MILWAUKEE (WITI) -- A Milwaukee dad says he was going down the wrong path in life, but having a son turned his life around. Shortly after his son’s birth, he was able to return the favor.
Now, he's the first African-American live transplant donor in the state of Wisconsin.
“He changed my life a lot, to the point where I just want to do good in life,” says Eulos Rounds.
Eulos Rounds, Jr. is a daddy’s boy. He and his dad have spent little time apart since he was born.
“I have plans for him. I want him to have a nice future. I want him to grow,” says Rounds.
But Eulos Round’s big plans for his son were in jeopardy shortly after his son entered the world, when the infant was diagnosed with an inborn liver disease.
Dr. Johnny Hong at Froedtert and the Medical College of Wisconsin says Eulos, Jr. had only days to live without a liver transplant. His dad didn’t waste any time, and volunteered to donate.
The risky surgery meant removing 30% of Rounds’ liver and transplanting it into his son. Dr. Hong says the liver is a unique organ with the ability to regenerate. Before the surgery, Dr. Hong spoke with Rounds about the dangers.
“Detailing the risks involved with the surgery, including death,” says Dr. Hong.
“I didn’t care too much about the risks, 'cause he was at risk anyway. I felt like, if he go, I go,” says Rounds.
Froedtert Hospital and Children’s Hospital orchestrated two simultaneous surgeries, one on the father and one on the son. For hours, Dr. Hong walked back and forth between the hospitals, working with two transplant teams.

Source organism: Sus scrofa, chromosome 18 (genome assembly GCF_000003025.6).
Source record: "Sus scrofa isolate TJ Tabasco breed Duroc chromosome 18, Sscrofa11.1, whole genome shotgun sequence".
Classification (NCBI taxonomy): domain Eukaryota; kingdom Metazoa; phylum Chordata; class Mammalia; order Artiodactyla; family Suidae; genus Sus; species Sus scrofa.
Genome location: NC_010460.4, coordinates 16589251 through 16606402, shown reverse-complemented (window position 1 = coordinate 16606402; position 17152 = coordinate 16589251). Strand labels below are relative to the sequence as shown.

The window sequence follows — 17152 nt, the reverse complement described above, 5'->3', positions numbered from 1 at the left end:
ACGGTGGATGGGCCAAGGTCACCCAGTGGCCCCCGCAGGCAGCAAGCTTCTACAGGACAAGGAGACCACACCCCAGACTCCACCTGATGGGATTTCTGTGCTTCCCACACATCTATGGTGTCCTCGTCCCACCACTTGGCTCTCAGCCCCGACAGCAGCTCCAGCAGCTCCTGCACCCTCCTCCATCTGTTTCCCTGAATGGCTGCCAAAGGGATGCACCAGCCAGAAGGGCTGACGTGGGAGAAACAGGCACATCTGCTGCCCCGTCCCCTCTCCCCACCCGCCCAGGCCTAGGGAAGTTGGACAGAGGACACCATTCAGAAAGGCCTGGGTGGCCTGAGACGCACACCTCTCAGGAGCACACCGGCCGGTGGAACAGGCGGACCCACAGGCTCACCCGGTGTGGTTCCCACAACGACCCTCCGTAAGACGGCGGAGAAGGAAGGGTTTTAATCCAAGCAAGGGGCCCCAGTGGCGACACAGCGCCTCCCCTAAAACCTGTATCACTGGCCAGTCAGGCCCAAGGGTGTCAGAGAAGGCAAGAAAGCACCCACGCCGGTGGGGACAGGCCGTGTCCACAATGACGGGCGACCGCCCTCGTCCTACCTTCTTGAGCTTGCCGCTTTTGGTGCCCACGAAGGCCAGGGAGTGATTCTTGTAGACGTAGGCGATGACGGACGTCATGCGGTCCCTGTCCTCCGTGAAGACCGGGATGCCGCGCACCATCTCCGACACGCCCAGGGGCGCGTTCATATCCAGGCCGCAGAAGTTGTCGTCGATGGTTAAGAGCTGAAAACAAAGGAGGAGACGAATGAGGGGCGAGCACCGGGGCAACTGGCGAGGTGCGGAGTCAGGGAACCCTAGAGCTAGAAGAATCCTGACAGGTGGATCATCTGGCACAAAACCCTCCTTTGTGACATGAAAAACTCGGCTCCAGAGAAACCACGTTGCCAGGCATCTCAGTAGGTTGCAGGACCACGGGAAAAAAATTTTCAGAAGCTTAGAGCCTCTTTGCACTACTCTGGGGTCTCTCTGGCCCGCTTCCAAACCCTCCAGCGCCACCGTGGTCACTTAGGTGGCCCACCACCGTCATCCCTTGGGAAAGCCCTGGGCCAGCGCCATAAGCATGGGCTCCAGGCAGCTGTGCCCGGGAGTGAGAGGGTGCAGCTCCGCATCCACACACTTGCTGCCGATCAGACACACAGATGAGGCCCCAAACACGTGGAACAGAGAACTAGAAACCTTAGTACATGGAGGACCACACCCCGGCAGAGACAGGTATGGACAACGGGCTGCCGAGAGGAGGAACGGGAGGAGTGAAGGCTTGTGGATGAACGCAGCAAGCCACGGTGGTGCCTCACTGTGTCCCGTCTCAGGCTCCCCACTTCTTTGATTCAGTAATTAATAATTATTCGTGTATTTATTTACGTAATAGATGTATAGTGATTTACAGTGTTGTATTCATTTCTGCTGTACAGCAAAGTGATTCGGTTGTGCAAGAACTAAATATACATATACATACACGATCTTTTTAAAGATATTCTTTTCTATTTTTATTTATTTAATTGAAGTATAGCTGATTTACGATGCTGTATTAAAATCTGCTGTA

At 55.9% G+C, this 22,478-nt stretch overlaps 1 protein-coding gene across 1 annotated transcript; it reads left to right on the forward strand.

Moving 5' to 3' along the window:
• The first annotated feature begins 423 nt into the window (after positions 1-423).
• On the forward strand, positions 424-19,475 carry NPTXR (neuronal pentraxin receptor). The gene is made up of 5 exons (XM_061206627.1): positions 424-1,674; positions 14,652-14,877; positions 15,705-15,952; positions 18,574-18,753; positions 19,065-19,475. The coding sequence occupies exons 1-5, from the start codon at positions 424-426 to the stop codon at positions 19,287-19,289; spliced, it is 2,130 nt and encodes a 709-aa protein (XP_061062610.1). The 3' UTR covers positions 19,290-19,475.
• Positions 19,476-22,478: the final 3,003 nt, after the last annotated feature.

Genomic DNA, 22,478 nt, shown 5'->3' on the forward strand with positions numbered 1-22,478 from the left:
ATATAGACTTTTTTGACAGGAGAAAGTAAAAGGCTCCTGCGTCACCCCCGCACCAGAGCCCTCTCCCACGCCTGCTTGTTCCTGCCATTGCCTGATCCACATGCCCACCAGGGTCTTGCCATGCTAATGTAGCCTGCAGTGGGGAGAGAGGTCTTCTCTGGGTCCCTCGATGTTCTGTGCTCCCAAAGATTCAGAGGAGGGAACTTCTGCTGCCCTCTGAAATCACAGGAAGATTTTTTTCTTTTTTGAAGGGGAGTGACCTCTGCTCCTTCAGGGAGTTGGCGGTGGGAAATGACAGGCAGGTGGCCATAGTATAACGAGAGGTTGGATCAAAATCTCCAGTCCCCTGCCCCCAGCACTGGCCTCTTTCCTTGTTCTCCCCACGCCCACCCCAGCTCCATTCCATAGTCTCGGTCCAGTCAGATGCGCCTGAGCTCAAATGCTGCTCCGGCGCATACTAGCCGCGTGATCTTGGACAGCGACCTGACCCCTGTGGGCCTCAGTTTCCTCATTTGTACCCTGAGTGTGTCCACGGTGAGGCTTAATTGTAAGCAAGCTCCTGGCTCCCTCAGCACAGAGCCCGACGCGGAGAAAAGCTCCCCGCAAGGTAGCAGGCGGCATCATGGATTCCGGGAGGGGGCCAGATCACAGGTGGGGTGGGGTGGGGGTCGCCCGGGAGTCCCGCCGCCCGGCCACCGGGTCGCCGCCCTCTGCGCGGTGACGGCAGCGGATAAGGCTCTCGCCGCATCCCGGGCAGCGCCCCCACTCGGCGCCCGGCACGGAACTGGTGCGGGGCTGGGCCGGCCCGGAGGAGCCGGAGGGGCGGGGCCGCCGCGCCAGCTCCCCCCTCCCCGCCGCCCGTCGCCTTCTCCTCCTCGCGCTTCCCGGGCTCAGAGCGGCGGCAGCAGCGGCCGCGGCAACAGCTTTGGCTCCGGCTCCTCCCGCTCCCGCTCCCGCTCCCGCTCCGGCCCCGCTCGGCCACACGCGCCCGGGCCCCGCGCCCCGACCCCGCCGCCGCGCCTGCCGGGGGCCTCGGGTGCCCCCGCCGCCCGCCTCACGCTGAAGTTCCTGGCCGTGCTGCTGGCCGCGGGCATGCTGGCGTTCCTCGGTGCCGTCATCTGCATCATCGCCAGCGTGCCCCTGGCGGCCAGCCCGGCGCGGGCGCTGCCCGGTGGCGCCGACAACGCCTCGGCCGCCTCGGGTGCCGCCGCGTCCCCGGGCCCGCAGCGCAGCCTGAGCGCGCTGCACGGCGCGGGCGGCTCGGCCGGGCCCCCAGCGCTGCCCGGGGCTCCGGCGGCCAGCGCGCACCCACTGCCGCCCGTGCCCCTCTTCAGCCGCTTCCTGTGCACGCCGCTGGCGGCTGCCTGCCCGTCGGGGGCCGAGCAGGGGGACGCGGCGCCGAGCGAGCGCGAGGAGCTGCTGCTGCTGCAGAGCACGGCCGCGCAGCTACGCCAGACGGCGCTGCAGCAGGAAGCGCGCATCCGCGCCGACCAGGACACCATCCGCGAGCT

In the end, the infant’s life was saved and his father’s preserved. Dr. Hong says throughout the day, he was humbled by the actions of Eulos, Sr.
“It really emphasized the goodness in mankind,” says Dr. Hong.
It took Rounds 100 days for his liver to regrow back to its original size, but with a young son, his recovery has been far from relaxing.
At home, just days away from turning two, Eulos Jr. is energetic and curious, and constantly running back into his dad’s arms.
“I wake up, look at him, we smile each other, and it’s okay,” says Rounds.
Dr. Hong says the baby’s liver should grow as his body grows, just like any other child’s. It was a milestone surgery for a few reasons. It was Froedtert’s first time doing this operation on that campus in 15 years. Eulos Rounds, Sr. also became the first live African-American transplant donor in the state of Wisconsin.
The Rounds family has set up an account to help them pay off all the medical bills.
CLICK HERE to make a donation.